Notes from the Pano Conference Tucson, Part 1

The International Panoramic Photography Conference 2010 was happening the other week in Tucson. It was a 4-day gathering of the best pano shooters worldwide, along with some exclusive previews from pano gear vendors.

Here are some of the things I picked up, straight from my notepad:

Jook Leung: The Panoramic Narrative




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Opening the conference, star shooter Jook Leung shared some great tips for adding artistic value to your panoramas:

  • Anticipating and visualizing the outcome is the most important skill for selecting just the right spot to shoot a panorama from.
  • Including people (carefully choreographed) is an excellent tool to tell a story, convey scale, and pull the viewer in on an emotional level.
  • HDR Ghosting can be put to artistic use to indicate motion and add some life to your panorama.



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  • You can include yourself in the pano by separately shooting a self-portrait and photoshopping it in later. Even better, when shooting with a horizontal tripod or pole, you can use that self-portrait to cover up the blind spot.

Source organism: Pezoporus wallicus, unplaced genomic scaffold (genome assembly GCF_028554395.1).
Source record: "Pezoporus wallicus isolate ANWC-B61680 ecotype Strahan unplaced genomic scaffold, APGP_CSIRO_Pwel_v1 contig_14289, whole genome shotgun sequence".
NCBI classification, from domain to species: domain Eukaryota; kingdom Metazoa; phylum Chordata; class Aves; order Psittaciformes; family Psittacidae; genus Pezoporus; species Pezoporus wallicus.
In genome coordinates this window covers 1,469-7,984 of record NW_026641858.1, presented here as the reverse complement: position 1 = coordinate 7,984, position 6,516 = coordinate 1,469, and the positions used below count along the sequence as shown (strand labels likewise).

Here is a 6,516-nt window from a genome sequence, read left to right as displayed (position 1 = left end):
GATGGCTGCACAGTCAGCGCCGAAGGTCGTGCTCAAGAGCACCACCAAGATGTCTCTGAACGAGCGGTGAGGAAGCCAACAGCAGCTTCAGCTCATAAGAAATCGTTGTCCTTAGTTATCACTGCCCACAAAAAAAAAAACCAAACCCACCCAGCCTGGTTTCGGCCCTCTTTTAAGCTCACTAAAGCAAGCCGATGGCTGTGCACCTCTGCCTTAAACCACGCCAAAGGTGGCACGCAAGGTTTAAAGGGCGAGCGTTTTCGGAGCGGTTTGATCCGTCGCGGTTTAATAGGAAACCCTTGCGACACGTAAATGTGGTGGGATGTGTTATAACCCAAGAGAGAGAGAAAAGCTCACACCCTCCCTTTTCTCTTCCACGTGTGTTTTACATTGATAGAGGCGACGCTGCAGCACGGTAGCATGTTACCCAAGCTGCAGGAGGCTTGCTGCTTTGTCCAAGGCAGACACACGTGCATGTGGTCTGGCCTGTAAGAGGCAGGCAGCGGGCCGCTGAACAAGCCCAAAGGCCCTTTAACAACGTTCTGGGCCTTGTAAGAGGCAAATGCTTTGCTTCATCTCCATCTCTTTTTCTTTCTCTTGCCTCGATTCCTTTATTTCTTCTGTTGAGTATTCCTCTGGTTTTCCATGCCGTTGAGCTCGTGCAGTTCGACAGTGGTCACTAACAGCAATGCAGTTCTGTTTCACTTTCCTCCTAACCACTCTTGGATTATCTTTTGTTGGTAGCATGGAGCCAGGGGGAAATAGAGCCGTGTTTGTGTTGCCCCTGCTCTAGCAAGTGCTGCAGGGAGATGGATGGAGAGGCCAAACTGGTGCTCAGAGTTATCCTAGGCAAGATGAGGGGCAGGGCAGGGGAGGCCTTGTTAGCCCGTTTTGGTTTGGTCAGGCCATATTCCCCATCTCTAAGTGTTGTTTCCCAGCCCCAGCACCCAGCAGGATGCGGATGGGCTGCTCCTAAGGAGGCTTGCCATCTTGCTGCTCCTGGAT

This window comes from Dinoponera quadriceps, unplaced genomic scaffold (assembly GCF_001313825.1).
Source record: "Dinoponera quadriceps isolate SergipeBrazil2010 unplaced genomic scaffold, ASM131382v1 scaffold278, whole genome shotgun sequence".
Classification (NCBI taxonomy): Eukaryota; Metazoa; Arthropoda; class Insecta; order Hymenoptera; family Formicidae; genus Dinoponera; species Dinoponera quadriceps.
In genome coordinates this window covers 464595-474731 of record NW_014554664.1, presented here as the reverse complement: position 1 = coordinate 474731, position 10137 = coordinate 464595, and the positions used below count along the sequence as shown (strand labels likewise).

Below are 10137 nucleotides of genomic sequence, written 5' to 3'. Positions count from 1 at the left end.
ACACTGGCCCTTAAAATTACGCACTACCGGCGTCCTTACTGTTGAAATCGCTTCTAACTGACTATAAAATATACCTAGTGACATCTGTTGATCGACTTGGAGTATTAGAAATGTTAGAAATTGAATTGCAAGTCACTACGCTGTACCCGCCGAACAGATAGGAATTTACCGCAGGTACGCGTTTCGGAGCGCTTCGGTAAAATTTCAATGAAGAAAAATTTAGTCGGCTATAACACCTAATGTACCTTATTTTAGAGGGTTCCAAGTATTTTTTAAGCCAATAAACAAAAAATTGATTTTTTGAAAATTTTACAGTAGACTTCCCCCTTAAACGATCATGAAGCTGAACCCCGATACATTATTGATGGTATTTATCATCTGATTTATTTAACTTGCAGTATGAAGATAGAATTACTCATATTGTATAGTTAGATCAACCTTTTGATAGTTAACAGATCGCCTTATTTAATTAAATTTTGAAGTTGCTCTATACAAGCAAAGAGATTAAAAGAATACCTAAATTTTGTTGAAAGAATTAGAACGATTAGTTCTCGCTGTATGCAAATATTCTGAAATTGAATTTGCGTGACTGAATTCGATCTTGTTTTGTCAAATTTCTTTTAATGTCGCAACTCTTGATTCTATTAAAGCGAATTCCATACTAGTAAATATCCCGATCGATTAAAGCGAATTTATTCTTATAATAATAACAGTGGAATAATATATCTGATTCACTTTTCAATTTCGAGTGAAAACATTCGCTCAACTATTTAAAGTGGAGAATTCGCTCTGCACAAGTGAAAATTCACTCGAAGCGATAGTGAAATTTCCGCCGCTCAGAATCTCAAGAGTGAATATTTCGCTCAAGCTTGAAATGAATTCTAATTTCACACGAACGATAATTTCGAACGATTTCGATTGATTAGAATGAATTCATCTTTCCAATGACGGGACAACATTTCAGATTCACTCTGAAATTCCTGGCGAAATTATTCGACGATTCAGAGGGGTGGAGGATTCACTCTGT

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To see more panoramic excellence download a PDF with Jook's slides.


Greg Downing / Eric Hanson: XRez Studio




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Big ideas are born at XRez. Their mission is to apply techniques from Visual Effects and cutting-edge photography to projects of scientific significance. Many of these techniques they invented themselves:


  • Large environments are best captured from a higher altitude. For a regular panorama you'd put the camera on top of a pole, but that doesn't work so well for Gigapixel images. Because then you need to use a remotely controlled robotic head, and the additional weight introduces severe stability and safety problems. The solution is a tripod of epic proportions, constructed from three flagpoles.

  • Gigapixel images can be printed out in enormous size. Unlike your regular large-scale print, a Gigapixel print reveals more and more detail when you step closer. However, XRez's experience shows that the average trade show visitor is not aware of this, and instinctively keeps the distance to see the image as a whole. Turns out, you'll have to motivate people to have a close-up look. Simple tricks like hanging magnifying glasses from the ceiling or printing footsteps on the floor really help the viewer to appreciate a Gigapixel print in its full glory.

  • Dome projection cinemas are on the rise. Most planetariums are converting to a fully digital projection, and they are hungry for panoramic content. China is sprinting ahead here, with several brand-new dome cinemas opening doors in metropolitan areas. The latest trend is stereoscopic 3D laser projection in 8k resolution. Yay!